The Bt Cotton saga: A farmer’s story continues


 While the farmers struggle to make their ends meet, the seed companies continue to make false promises to these farmers

Bt Hatti, as the farmers in Ron Taluk, Gadag district, commonly call Bt cotton, has been quite the challenge in terms of growing the crop and producing yield. Farmers of the taluk have spoken about the large number of losses they have faced since they have begun planting the Bt Cotton crop.

Kariyappa Yelappa Madar, a farmer from Hirehal village said, that he incurs a loss of Rs 2 lakhs every year and has been growing BT cotton for the past eight years. He further added that initially the profits incurred were high but as the years went by the yield decreased and his losses increased. He further said that he spends around Rs 30,000 on pesticides every year, which has just added to his increasing costs.

Basavaraj Kambli, a farmer from Chikamannur village has been facing the same situation. He said that he needs to purchase around 700- 800 kg of pesticides per year to cater to his two acre land. He further added that he spends around Rs 15,000 to 20,000 a year on pesticides alone, which only adds to the total loss he faces from sowing Bt cotton.

Yadiyappa Hugar and Hullappa Hulanevar, both from Balagod village have been sailing on the same boat as the other farmers in the taluk, incurring an approximate loss of Rs 1 Lakh a year each. Their cotton fields span over four acres collectively, and Hulanevar said that he spends around Rs 14,000 on a 100 kg of seeds for six months.

These farmers have been in the Bt cotton business for more than eight years, and have witnessed a deteriorating pattern since they first began sowing the crop. The farmers have also mentioned that the initial profit incurred washigh but gradually the net profit began decreasing since the nutrient level of the soil began degrading due to the increasing pesticide use.

The scientific explanation behind the crop is that Bt cotton is a genetically modified cotton crop which has been infused with a bacteria called Bacilliusthuringiensis which is claimed to resist pests like the American pink boll worm. But despite these claims, farmers across the country are compelled to purchase pesticides and use them on the crop which further affects the crop’s quality. This occurs since the genetic modification that is found in Bt cotton compromises the metabolism process in the crop causing it to attract pests.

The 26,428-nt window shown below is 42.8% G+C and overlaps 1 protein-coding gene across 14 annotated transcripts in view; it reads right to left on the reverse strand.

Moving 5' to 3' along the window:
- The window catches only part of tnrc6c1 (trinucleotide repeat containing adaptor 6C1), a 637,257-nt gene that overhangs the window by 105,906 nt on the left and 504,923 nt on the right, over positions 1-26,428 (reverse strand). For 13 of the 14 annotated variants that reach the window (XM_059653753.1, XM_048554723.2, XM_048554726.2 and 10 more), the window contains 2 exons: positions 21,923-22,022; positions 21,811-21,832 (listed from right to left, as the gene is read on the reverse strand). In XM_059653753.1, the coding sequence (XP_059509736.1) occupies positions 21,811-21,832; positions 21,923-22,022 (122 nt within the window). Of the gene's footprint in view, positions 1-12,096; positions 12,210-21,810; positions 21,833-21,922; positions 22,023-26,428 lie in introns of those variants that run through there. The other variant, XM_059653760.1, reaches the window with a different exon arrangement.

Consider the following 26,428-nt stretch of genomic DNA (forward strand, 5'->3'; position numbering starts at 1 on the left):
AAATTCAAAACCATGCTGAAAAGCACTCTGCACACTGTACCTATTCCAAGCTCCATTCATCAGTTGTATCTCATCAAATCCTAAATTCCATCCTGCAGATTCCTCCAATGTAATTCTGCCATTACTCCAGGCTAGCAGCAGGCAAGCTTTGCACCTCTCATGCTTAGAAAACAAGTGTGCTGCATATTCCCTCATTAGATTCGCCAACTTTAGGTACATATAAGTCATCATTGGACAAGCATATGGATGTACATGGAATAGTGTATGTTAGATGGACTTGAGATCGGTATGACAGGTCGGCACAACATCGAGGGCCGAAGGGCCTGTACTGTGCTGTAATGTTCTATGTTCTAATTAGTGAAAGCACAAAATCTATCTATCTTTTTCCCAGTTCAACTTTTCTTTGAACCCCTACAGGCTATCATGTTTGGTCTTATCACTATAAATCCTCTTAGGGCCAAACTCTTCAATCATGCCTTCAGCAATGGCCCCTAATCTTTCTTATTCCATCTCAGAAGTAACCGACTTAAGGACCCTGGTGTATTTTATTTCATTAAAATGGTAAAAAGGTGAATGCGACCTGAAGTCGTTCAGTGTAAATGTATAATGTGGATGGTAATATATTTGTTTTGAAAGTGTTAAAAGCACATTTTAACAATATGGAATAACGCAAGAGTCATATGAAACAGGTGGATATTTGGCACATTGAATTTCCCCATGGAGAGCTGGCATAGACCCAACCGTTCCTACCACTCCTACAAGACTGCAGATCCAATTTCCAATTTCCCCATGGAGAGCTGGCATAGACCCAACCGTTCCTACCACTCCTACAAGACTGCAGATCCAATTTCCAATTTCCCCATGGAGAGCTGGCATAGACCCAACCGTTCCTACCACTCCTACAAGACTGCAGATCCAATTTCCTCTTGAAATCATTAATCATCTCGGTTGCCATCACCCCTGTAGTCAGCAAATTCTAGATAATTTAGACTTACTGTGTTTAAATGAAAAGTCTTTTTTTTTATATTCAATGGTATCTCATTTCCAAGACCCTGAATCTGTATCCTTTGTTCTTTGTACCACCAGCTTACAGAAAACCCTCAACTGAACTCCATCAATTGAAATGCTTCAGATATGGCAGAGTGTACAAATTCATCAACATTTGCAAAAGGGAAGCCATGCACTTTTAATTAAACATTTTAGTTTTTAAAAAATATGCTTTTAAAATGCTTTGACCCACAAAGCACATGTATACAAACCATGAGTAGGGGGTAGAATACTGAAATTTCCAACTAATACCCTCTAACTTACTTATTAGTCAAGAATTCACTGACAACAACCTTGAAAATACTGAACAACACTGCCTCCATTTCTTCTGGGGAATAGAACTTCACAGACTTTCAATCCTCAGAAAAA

Srinivas, environmentalist, said that in some cases the Bt cotton crop grows to its maximum potential but it so happens that the bacteria inside the crop does not form causing the crop to be less resistive towards pests.

India is the fourth largest country to cultivate Bt cotton with around 9.4 million hectares under the Bt cotton land coverage.

In Karnataka, the total BT cotton crop failure in 2014 was 58,195 hectares which was seen in seven districts of the state, which led to the Agricultural department of Karnataka to stop the sale of Bt cotton seeds in the state. Despite this decision, farmers continue to buy seeds from private seed companies which provide them with a set of claims.

These set of claims that have been provided by the private seed companies comprise a certain amount of cotton production that the farmers will yield, but these claims have not been met. The farmers are usually promised a 20 quintal worth of yield for two acres, but in reality they produce far less.

In order to provide some relief to the farmers, the central government has decided to reduce the cost of purchasing Bt cotton seeds from Rs 800 to Rs 740.

SanvirappaPujara, a farmer from Balagod owns a two-acre land and apart from ruing the losses that he has incurred through the years, he also mentioned that the company from whom he purchased the seeds claimed that for two acres worth,Bt cotton would produce 20 quintals, but after harvesting the fresh produce, Pujara’s yield was only 14 quintals, as the rest of the produce was destroyed due to a pest attack.

The farmers in Ron taluk have been buying their seeds from Ajeet Seeds at the cost of Rs 5000 for a period of six months.

Pravin Kumar, Regional Manager of Ajeet Seeds (Karnataka branch) said the seeds, the company has been selling, have been following the same technology and there has been no change so far. He said that Mahyco Monsanto, the original company that introduced the Bt cotton technology in India, has not changed the technology of these seeds and due to that factor the pests have become immune to the Bt gene.